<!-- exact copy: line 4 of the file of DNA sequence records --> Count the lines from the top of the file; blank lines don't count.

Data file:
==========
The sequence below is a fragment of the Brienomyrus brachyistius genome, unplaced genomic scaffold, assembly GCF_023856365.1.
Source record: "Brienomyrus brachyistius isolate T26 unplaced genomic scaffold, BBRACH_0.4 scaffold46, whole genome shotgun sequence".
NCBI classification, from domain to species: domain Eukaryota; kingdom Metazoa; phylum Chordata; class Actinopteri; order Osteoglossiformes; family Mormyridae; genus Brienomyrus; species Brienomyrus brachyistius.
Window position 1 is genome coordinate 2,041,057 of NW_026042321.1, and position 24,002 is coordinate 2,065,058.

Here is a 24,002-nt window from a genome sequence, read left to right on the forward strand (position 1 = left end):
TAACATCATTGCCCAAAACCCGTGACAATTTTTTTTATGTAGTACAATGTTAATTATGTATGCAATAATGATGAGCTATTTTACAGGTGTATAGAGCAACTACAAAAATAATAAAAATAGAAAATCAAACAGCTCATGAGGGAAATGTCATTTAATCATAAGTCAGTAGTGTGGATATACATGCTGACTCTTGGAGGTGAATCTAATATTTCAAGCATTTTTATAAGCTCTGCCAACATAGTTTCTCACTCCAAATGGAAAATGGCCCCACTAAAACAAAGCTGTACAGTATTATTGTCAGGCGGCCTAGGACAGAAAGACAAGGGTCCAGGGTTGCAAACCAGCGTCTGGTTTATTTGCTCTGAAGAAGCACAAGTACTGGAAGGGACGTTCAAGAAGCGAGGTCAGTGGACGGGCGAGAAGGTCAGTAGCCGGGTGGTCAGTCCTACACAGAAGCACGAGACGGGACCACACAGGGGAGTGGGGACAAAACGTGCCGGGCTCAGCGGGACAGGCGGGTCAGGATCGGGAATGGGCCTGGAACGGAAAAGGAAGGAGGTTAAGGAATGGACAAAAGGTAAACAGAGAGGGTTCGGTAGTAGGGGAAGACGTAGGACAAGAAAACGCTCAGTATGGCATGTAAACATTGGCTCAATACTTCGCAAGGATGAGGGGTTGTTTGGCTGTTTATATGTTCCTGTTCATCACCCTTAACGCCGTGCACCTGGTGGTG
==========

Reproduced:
Window position 1 is genome coordinate 2,041,057 of NW_026042321.1, and position 24,002 is coordinate 2,065,058.